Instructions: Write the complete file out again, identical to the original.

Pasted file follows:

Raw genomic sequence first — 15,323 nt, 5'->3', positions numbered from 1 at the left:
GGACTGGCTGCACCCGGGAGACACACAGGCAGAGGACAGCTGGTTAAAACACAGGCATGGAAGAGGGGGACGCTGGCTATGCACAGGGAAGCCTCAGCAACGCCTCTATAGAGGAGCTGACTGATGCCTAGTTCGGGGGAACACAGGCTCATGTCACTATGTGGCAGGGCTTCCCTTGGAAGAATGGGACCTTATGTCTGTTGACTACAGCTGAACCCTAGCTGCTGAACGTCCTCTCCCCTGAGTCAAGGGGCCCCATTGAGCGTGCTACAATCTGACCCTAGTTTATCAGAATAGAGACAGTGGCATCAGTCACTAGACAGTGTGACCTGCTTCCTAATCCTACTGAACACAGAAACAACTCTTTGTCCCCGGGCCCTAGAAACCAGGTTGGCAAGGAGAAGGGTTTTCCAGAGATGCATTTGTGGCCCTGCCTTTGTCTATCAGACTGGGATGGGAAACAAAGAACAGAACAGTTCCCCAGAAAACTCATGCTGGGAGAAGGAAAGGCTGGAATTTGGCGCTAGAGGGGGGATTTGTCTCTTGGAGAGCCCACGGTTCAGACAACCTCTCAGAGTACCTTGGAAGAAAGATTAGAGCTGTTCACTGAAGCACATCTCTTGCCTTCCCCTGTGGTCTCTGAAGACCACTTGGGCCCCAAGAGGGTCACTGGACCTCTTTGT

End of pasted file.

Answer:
Raw genomic sequence first — 15,323 nt, 5'->3', positions numbered from 1 at the left:
GGACTGGCTGCACCCGGGAGACACACAGGCAGAGGACAGCTGGTTAAAACACAGGCATGGAAGAGGGGGACGCTGGCTATGCACAGGGAAGCCTCAGCAACGCCTCTATAGAGGAGCTGACTGATGCCTAGTTCGGGGGAACACAGGCTCATGTCACTATGTGGCAGGGCTTCCCTTGGAAGAATGGGACCTTATGTCTGTTGACTACAGCTGAACCCTAGCTGCTGAACGTCCTCTCCCCTGAGTCAAGGGGCCCCATTGAGCGTGCTACAATCTGACCCTAGTTTATCAGAATAGAGACAGTGGCATCAGTCACTAGACAGTGTGACCTGCTTCCTAATCCTACTGAACACAGAAACAACTCTTTGTCCCCGGGCCCTAGAAACCAGGTTGGCAAGGAGAAGGGTTTTCCAGAGATGCATTTGTGGCCCTGCCTTTGTCTATCAGACTGGGATGGGAAACAAAGAACAGAACAGTTCCCCAGAAAACTCATGCTGGGAGAAGGAAAGGCTGGAATTTGGCGCTAGAGGGGGGATTTGTCTCTTGGAGAGCCCACGGTTCAGACAACCTCTCAGAGTACCTTGGAAGAAAGATTAGAGCTGTTCACTGAAGCACATCTCTTGCCTTCCCCTGTGGTCTCTGAAGACCACTTGGGCCCCAAGAGGGTCACTGGACCTCTTTGT